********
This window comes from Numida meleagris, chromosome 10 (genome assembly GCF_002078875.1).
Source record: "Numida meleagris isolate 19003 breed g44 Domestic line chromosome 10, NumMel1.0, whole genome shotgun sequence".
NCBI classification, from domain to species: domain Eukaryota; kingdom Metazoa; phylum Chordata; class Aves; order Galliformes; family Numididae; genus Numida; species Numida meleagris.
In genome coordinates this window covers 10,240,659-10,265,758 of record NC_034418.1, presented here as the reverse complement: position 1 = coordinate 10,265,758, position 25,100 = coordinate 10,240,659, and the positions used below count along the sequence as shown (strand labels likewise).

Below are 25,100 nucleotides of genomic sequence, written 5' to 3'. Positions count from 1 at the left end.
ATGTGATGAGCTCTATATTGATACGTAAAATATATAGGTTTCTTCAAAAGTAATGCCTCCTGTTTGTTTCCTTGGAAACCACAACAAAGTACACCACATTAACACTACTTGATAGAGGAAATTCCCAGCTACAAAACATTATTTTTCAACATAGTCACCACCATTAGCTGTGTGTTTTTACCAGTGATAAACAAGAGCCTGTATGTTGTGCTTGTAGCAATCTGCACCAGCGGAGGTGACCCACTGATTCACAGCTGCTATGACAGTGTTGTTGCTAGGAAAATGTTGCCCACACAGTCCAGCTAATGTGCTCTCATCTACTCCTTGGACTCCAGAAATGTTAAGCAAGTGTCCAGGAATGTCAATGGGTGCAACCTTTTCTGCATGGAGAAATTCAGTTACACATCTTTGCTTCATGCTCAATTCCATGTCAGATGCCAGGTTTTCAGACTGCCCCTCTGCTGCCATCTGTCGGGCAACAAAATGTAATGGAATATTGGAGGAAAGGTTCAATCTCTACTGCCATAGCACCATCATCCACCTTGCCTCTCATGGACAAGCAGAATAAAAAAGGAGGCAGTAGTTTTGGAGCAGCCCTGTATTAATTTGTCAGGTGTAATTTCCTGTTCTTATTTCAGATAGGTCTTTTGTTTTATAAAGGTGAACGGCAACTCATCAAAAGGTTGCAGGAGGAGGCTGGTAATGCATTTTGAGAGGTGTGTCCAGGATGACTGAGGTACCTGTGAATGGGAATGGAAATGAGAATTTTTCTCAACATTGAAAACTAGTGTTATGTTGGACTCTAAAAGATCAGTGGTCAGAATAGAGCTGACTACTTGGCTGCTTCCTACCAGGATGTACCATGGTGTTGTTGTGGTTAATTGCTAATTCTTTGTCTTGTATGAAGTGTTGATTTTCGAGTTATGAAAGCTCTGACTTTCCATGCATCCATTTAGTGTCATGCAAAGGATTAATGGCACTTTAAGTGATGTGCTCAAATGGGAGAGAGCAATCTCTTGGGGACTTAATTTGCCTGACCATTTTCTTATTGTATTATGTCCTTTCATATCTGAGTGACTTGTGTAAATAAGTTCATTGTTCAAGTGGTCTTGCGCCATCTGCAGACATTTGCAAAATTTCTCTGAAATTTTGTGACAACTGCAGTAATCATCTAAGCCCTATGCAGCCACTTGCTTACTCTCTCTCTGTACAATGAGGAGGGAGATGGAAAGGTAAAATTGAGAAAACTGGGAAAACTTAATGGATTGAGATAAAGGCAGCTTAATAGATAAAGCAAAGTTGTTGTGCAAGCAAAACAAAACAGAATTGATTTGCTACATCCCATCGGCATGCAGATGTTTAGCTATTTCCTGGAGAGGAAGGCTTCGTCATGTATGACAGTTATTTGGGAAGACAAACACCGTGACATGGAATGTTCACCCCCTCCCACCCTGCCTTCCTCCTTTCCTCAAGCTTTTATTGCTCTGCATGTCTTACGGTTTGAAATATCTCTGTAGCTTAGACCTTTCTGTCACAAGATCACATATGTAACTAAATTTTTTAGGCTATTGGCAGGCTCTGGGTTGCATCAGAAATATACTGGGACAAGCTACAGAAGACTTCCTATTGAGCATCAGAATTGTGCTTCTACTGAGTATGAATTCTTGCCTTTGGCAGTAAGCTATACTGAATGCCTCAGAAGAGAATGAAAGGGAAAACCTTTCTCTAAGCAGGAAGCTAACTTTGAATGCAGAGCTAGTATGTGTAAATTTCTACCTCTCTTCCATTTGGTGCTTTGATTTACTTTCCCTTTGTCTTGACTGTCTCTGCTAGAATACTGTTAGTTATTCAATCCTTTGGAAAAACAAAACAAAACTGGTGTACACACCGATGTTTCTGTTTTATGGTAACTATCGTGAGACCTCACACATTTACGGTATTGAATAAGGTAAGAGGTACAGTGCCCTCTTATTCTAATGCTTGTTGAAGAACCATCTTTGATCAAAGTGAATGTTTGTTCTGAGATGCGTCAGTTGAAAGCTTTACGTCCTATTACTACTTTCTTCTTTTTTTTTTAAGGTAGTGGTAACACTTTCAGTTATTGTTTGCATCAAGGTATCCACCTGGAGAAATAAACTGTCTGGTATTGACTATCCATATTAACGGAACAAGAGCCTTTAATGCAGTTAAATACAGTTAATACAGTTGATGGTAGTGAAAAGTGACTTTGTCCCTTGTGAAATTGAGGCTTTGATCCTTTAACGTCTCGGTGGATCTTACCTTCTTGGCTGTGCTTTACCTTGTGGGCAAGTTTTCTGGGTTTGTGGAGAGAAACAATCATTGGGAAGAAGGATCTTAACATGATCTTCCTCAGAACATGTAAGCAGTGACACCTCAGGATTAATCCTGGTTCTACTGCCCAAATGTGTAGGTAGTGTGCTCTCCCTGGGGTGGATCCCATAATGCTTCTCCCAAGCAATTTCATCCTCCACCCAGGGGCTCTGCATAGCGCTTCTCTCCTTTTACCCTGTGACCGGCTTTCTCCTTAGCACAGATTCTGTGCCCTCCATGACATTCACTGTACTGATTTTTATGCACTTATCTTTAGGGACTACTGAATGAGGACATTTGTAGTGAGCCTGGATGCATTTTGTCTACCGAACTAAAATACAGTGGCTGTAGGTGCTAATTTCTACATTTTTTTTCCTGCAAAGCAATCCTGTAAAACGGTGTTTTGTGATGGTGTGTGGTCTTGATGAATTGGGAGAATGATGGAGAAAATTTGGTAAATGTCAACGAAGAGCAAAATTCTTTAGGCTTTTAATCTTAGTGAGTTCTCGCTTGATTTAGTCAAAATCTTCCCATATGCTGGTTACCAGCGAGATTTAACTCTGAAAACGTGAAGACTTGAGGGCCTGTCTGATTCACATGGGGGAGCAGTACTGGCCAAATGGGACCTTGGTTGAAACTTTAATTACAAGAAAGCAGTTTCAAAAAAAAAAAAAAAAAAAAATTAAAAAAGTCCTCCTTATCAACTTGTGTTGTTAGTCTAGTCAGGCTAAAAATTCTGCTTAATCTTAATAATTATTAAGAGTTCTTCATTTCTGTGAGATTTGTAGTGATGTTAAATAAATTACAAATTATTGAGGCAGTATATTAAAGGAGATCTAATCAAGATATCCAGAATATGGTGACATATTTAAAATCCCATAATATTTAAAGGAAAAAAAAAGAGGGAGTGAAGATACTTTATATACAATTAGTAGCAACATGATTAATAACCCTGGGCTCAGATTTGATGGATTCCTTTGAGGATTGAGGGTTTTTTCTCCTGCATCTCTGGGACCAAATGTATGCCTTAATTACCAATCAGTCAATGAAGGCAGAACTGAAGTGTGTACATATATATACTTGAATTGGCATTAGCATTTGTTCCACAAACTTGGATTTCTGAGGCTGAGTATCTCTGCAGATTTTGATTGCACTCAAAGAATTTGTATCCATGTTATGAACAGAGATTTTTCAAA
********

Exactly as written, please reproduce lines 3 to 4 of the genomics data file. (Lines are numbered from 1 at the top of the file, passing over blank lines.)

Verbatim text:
NCBI classification, from domain to species: domain Eukaryota; kingdom Metazoa; phylum Chordata; class Aves; order Galliformes; family Numididae; genus Numida; species Numida meleagris.
In genome coordinates this window covers 10,240,659-10,265,758 of record NC_034418.1, presented here as the reverse complement: position 1 = coordinate 10,265,758, position 25,100 = coordinate 10,240,659, and the positions used below count along the sequence as shown (strand labels likewise).